BREAKING: Area man confused about charter schools. And that man is running for President of the United States. Sara Mead takes a look at USN. At The 74’s Cynthia Tucker with a harder edge:
Bernie Sanders isn’t the only progressive who is confused about charter schools. On the left, misunderstandings and mischaracterizations about non-traditional public schools abound, many of them spread by an educational establishment that fiercely guards its turf.
Via Brookings here’s a map of charter school access.
Are teacher pensions part of the fiscal pressure on urban school districts? Well duh. The fiscal overhang created by pension obligations is a big deal. In the debate about who is at fault everyone is sort of right. Bad/irresponsible decisions by state legislatures are a problem – so is the bad design of teacher retirement policies relative to today’s teacher labor market. Hard for the various factions to say all of that though – everyone has their preferred cause. You know who doesn’t and plays it straight? Chad Aldeman. He’s in the story.
More generally, there are more than four million teachers. Only one in 5 can expect to get a full pension because of all the various barriers. That’s the design problem here that doesn’t get a lot of attention in the back in forth. Why is anyone hell bent on perpetuating a system that only works for one in five workers? What’s more, 40 percent of teachers are not in Social Security, creating additional retirement insecurity. These are addressable problems – and the solutions are more complicated than just moving to 401ks – but it will take leadership and so far that’s mostly lacking.
A lot of guns find their way to school. More accountability for securing firearms seems like something most people could get behind? With rights there are responsibilities and all that…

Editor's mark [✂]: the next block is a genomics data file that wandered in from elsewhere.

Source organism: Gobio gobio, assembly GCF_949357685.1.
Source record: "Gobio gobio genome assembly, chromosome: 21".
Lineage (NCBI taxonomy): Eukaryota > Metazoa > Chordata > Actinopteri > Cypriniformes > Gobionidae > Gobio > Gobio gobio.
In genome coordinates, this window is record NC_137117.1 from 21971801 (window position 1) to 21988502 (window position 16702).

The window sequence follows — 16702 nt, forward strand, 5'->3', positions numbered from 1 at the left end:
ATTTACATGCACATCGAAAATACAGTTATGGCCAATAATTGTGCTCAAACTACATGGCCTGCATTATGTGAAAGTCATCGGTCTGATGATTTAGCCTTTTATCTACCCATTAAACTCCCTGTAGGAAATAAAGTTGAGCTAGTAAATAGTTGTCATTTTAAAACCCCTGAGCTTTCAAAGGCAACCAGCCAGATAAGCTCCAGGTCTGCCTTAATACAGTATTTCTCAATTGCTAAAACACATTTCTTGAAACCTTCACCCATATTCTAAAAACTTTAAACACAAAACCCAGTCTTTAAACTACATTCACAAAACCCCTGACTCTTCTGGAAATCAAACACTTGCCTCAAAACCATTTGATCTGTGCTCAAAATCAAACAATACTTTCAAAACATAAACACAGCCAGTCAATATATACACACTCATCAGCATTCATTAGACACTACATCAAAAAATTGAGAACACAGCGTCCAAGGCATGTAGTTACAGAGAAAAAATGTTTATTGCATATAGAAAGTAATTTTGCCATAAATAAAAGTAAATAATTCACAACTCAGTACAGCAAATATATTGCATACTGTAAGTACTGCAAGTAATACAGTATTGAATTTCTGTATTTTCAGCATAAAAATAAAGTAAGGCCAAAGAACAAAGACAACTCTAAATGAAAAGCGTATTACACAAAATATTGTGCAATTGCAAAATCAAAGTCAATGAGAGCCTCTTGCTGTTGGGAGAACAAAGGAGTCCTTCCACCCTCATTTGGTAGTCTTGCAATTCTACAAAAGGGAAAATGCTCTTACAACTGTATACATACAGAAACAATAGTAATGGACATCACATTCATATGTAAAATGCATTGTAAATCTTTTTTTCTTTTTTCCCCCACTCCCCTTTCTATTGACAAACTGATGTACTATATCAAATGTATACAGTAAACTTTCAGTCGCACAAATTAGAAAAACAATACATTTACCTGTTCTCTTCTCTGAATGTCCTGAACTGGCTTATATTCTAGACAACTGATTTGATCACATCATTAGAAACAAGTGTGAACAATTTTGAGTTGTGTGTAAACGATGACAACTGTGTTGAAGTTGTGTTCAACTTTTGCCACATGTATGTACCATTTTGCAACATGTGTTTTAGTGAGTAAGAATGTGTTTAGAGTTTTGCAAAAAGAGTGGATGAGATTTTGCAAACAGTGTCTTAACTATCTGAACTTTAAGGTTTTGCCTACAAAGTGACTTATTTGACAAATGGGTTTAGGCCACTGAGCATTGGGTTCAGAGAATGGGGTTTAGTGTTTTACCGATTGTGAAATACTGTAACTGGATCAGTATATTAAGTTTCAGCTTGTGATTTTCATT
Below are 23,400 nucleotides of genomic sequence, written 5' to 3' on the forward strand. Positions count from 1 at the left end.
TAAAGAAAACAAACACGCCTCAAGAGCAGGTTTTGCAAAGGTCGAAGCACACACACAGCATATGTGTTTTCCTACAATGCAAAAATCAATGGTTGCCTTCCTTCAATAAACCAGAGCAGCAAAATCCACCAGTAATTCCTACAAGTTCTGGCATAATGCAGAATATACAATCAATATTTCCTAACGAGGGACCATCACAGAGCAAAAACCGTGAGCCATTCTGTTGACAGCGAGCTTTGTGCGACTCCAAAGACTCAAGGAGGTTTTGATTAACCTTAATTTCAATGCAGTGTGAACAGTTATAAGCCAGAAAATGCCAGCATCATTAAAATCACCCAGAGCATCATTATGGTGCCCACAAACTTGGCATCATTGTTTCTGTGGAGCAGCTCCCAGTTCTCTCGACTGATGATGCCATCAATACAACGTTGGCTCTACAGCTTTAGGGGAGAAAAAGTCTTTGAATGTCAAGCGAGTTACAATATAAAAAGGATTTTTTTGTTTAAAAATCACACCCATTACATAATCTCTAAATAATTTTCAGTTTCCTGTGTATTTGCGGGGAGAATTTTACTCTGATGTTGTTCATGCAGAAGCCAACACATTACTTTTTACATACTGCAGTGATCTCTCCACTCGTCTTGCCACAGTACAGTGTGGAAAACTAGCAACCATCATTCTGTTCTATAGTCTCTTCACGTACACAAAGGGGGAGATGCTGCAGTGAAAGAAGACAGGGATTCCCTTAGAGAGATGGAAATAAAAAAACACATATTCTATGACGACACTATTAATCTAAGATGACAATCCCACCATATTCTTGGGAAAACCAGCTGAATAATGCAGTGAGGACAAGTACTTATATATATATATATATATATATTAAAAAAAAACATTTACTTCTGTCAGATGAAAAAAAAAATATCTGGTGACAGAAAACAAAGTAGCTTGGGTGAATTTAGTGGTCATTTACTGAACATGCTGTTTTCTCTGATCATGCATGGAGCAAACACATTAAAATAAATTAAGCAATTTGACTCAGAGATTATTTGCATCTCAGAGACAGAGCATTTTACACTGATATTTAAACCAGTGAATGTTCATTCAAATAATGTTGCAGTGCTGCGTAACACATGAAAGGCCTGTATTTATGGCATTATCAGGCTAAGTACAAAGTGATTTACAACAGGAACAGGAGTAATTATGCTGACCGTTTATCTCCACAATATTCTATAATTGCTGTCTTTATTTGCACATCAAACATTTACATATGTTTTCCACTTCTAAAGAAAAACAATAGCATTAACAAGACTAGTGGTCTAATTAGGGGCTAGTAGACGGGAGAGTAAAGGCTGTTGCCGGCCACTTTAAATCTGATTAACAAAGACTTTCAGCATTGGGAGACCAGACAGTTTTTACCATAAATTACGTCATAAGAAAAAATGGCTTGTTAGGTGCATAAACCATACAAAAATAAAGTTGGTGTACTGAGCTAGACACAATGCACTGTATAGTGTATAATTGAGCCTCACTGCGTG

New report on teacher evaluation with some design principles from the Aspen Institute. Congress gets rid of the teacher evaluation requirements in federal law and tons of reports follow! Who says government can’t positively affect the lives of ordinary wonks?
Fired Missouri media professor speaks out in WaPo. Asks a profound question: Do you really want to live in a world where media studies professors are too afraid of public scorn to trample First Amendment rights?
Arne Duncan is going back to Chicago. Adam LaRoche is not.
Michelle Obama on global education and girls. Patrick Riccards is speechwriting for Trump.
It is one thing to speak from a vaulted perch where you are not responsible for a single kid, and preach the paleoliberal gospel of the one-best-system; to write missives against school reform as you cash under-the-table paychecks from reform funders; to sit on panels sponsored by education labor cartels and interrogate the motives of school reformers while never interrogating the motives of labor cartels; to put your own kids in private schools and then assail school choice as a misguided gift to the ignorant poor who won’t make decisions as well as you have; and to basically fill the world with useless pablum about thinking broader, bolder, more holistically, without focusing intensely on developing, administrating, delivering, and measuring the effectiveness of instruction and learning in the most important place, the classroom.
It’s something much different to do what the leaders of new schools do, which is to design, establish, and operate schools that fight the nihilistic, racist, and classist mantra that demography affixes melanated people without money to academic failure.
Dr. Darling Hammond and Stanford University gave it the college try. They started a school. It was intended to showcase all of their research in an applied setting with real children. In 2005 Sanford’s dean for the School of Education, Deborah Stipek, said the university “wanted to be a partner [to the local school district] rather than just preach from the Ivy tower.”
The school did terribly.
Even with extensive resources, including $3,000 more in per student funding, and a direct connection to all of the conceivable knowledge produced by one of the world’s most renowned institutions of higher learning, the school struggled to break out of the bottom 5% of schools in the state of California.
When the school failed Diane Ravitch said ”Maybe this demonstrates that schools alone cannot solve the very deep problems kids bring to school…You cannot assume that schools alone can raise achievement scores without addressing the issues of poverty, of homelessness and shattered families.”
That’s absolutely the wrong message, and the fact that so many “educated” people from our community never confront her system-preserving, elitist nonsense makes them as suspect with me as my support of reform has made me with them.